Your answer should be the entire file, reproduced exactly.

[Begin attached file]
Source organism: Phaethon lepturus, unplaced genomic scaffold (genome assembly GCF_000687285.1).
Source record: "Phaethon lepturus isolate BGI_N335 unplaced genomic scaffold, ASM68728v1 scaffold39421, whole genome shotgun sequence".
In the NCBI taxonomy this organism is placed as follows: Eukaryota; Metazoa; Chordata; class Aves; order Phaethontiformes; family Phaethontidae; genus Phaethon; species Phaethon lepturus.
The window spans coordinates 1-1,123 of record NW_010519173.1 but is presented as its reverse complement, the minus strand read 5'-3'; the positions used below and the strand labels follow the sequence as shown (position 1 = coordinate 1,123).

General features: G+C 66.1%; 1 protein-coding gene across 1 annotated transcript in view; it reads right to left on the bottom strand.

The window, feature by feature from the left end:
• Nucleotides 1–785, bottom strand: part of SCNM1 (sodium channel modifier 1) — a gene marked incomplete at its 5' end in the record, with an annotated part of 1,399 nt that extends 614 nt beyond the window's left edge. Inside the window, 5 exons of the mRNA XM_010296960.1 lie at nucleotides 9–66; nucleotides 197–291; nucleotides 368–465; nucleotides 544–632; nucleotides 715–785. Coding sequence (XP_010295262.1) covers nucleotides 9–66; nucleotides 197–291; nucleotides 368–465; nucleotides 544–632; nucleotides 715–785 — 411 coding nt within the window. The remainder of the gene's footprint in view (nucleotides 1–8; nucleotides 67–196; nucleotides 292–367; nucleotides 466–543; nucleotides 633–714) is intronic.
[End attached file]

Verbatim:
Source organism: Phaethon lepturus, unplaced genomic scaffold (genome assembly GCF_000687285.1).
Source record: "Phaethon lepturus isolate BGI_N335 unplaced genomic scaffold, ASM68728v1 scaffold39421, whole genome shotgun sequence".
In the NCBI taxonomy this organism is placed as follows: Eukaryota; Metazoa; Chordata; class Aves; order Phaethontiformes; family Phaethontidae; genus Phaethon; species Phaethon lepturus.
The window spans coordinates 1-1,123 of record NW_010519173.1 but is presented as its reverse complement, the minus strand read 5'-3'; the positions used below and the strand labels follow the sequence as shown (position 1 = coordinate 1,123).

General features: G+C 66.1%; 1 protein-coding gene across 1 annotated transcript in view; it reads right to left on the bottom strand.

The window, feature by feature from the left end:
• Nucleotides 1–785, bottom strand: part of SCNM1 (sodium channel modifier 1) — a gene marked incomplete at its 5' end in the record, with an annotated part of 1,399 nt that extends 614 nt beyond the window's left edge. Inside the window, 5 exons of the mRNA XM_010296960.1 lie at nucleotides 9–66; nucleotides 197–291; nucleotides 368–465; nucleotides 544–632; nucleotides 715–785. Coding sequence (XP_010295262.1) covers nucleotides 9–66; nucleotides 197–291; nucleotides 368–465; nucleotides 544–632; nucleotides 715–785 — 411 coding nt within the window. The remainder of the gene's footprint in view (nucleotides 1–8; nucleotides 67–196; nucleotides 292–367; nucleotides 466–543; nucleotides 633–714) is intronic.